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    Quote Originally Posted by lynchnaut View Post
    The estimate wasn't enough for them. The shop's estimate stated it was totaled and the closest replacement being a slash 8.

    All initial offerings are going to be low-ball. I watched some youtube videos and they say hold out for better and there will be a better offer.
    "MSRP -$200, Can't find receipt" is how you should have started. Water under bridge now.

    I have moved a number of times and actually lost (probably thrown out by accident) purchase sticker receipts for $20k cars we still drove.

    Just because you can't find a piece of paper does not mean price or value = zero.
    As others have posted, I have also had bike claim covered through shop estimate on replacement, and with attorney directing me and negotiating with insurance.

    The sale price you paid is an outlier, it does not carry on for eternity to all new bike purchases.

    If the bean counting approach is the convention then you should be around $2400-$2800. The shop gave you reasonable estimate at what, $3400?

    Since you screwed yourself, you should insist on $3000, and thank the heavens if you can get $2400-2800.

    If you can't find an attorney for the entire claim, then you are better off trying to negotiate bike value on your own, at least for the learning experience.

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  63. #163
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    By taking some advice from this forum, watching some YouTube videos and doing what you "feel" is right, the discussion has changed from what bike you want to get to you being offered $1400 for you bike and you paying $11,675 to keep your vehicle.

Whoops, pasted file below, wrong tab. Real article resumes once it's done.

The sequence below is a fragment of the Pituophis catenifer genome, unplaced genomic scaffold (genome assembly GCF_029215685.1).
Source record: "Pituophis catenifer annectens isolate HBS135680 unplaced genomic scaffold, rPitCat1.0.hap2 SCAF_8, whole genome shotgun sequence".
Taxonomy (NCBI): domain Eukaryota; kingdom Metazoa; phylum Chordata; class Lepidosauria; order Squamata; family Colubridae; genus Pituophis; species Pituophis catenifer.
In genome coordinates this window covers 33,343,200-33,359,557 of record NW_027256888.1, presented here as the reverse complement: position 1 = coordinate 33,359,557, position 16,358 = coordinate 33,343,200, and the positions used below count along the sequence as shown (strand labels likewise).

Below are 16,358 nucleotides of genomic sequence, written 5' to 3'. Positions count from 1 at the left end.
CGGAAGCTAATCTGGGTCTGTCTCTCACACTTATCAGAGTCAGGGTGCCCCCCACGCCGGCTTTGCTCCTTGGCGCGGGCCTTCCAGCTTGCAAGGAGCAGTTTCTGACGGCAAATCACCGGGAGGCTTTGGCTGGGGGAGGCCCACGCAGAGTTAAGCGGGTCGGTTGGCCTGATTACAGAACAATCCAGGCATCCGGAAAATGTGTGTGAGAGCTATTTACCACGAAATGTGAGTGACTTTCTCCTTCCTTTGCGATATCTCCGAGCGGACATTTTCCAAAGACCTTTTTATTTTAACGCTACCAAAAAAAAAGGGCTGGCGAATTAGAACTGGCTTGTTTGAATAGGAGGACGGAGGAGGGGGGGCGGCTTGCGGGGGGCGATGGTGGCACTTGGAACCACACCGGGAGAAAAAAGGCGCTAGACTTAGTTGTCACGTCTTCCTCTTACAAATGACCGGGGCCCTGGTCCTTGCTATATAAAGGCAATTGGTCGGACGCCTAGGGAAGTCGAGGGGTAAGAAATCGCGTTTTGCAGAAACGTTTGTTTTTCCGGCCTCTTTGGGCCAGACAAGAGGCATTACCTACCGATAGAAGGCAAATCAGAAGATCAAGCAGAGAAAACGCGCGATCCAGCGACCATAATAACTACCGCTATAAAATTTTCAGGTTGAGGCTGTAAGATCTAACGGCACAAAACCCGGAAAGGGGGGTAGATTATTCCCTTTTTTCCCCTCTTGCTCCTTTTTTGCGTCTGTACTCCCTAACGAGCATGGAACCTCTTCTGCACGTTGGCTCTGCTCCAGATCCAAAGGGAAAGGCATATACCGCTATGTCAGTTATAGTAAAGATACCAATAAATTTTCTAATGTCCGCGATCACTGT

Your new strategy, based upon a YouTube video, is to "hold out for a better offer." How does this strategy work? What if the insurance company says "since you denied our initial offer, here's our final offer which is $5,000 less."
    The suspension of your bike sucks if it's different than mine. Really. It sucks. Big time.

  64. #164
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    Quote Originally Posted by Klurejr View Post
    No, the OP is entitled to have is damaged property fixed back to the condition it was in before the accident. With an automobile that is easier to do since there are multiple parts vendors and body shops to fix them and a few different value system to value used cars in the case of a total loss. For bicycles there is nothing like that, so they just replace it. If you own a 2017 specialized enduro pro, they buy you a 2019 enduro pro. If you own a 2010 enduro pro, they buy you a 2019 enduro pro.....

    If your bike rack is a hitch mount Yakima that holds 4 bikes, they buy you a new Yakima 4 bike hitch mount. The age is not relevant. They replace what was damaged.

    Also to the OP, you should have demanded a police report.
    Police are under no obligation to complete an investigation on non injury collisions. Demand away.
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  65. #165
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    Like I said earlier, time and/or money, you'll lose on this due to the carelessness of someone else.
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  66. #166
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    The approach by an insurance company is to pay as little as possible.
    In this case they did just that. Sure the offer could (maybe should) be higher.

    But still OP is not guaranteed a free new bicycle.

    I don't know how much of a 'mistake' it was to provide a receipt.

    OP paid 37% less than MSRP.
    Lets assume for a moment the insurance company would use the MSRP value as their baseline. Without getting into too many symantec's, if you add 37% to the $1400 he was offered, the new payout would be around $1900.